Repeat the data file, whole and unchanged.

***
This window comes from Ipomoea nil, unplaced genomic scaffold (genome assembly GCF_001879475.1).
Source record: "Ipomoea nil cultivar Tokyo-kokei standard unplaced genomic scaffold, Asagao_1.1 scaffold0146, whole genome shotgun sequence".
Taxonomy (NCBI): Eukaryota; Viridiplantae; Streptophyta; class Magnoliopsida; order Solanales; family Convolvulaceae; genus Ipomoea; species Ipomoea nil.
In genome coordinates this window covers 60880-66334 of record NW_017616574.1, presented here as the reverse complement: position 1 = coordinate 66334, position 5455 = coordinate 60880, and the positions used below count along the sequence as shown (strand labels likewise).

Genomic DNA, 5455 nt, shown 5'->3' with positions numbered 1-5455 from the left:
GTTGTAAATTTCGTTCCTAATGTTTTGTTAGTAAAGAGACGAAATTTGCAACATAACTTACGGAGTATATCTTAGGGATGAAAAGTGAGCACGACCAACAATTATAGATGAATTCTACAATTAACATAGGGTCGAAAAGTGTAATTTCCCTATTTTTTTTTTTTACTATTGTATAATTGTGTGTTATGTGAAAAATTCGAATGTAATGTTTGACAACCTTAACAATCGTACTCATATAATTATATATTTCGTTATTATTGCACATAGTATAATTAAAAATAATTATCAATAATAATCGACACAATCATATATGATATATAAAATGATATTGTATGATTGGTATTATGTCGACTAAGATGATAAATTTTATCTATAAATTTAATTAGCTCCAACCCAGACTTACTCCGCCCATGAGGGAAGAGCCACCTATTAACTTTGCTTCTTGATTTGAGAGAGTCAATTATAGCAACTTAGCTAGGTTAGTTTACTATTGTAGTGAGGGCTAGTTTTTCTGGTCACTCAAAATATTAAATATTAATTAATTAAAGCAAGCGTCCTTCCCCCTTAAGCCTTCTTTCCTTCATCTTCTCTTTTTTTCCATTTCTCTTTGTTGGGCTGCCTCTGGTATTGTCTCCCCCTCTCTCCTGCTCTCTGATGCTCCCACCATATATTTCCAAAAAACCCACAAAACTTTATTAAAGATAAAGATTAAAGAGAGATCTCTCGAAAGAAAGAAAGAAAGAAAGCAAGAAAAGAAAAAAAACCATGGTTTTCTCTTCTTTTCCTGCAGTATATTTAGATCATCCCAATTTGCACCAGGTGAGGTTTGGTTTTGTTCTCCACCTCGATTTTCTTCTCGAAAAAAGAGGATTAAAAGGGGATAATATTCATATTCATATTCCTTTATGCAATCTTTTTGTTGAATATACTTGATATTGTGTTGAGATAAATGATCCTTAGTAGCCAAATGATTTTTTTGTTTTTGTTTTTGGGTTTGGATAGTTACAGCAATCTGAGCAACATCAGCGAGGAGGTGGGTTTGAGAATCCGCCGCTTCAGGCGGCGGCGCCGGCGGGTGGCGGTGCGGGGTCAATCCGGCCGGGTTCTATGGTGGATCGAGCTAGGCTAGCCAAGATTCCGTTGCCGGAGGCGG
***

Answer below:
This window comes from Ipomoea nil, unplaced genomic scaffold (genome assembly GCF_001879475.1).
Source record: "Ipomoea nil cultivar Tokyo-kokei standard unplaced genomic scaffold, Asagao_1.1 scaffold0146, whole genome shotgun sequence".
Taxonomy (NCBI): Eukaryota; Viridiplantae; Streptophyta; class Magnoliopsida; order Solanales; family Convolvulaceae; genus Ipomoea; species Ipomoea nil.
In genome coordinates this window covers 60880-66334 of record NW_017616574.1, presented here as the reverse complement: position 1 = coordinate 66334, position 5455 = coordinate 60880, and the positions used below count along the sequence as shown (strand labels likewise).

Genomic DNA, 5455 nt, shown 5'->3' with positions numbered 1-5455 from the left:
GTTGTAAATTTCGTTCCTAATGTTTTGTTAGTAAAGAGACGAAATTTGCAACATAACTTACGGAGTATATCTTAGGGATGAAAAGTGAGCACGACCAACAATTATAGATGAATTCTACAATTAACATAGGGTCGAAAAGTGTAATTTCCCTATTTTTTTTTTTTACTATTGTATAATTGTGTGTTATGTGAAAAATTCGAATGTAATGTTTGACAACCTTAACAATCGTACTCATATAATTATATATTTCGTTATTATTGCACATAGTATAATTAAAAATAATTATCAATAATAATCGACACAATCATATATGATATATAAAATGATATTGTATGATTGGTATTATGTCGACTAAGATGATAAATTTTATCTATAAATTTAATTAGCTCCAACCCAGACTTACTCCGCCCATGAGGGAAGAGCCACCTATTAACTTTGCTTCTTGATTTGAGAGAGTCAATTATAGCAACTTAGCTAGGTTAGTTTACTATTGTAGTGAGGGCTAGTTTTTCTGGTCACTCAAAATATTAAATATTAATTAATTAAAGCAAGCGTCCTTCCCCCTTAAGCCTTCTTTCCTTCATCTTCTCTTTTTTTCCATTTCTCTTTGTTGGGCTGCCTCTGGTATTGTCTCCCCCTCTCTCCTGCTCTCTGATGCTCCCACCATATATTTCCAAAAAACCCACAAAACTTTATTAAAGATAAAGATTAAAGAGAGATCTCTCGAAAGAAAGAAAGAAAGAAAGCAAGAAAAGAAAAAAAACCATGGTTTTCTCTTCTTTTCCTGCAGTATATTTAGATCATCCCAATTTGCACCAGGTGAGGTTTGGTTTTGTTCTCCACCTCGATTTTCTTCTCGAAAAAAGAGGATTAAAAGGGGATAATATTCATATTCATATTCCTTTATGCAATCTTTTTGTTGAATATACTTGATATTGTGTTGAGATAAATGATCCTTAGTAGCCAAATGATTTTTTTGTTTTTGTTTTTGGGTTTGGATAGTTACAGCAATCTGAGCAACATCAGCGAGGAGGTGGGTTTGAGAATCCGCCGCTTCAGGCGGCGGCGCCGGCGGGTGGCGGTGCGGGGTCAATCCGGCCGGGTTCTATGGTGGATCGAGCTAGGCTAGCCAAGATTCCGTTGCCGGAGGCGG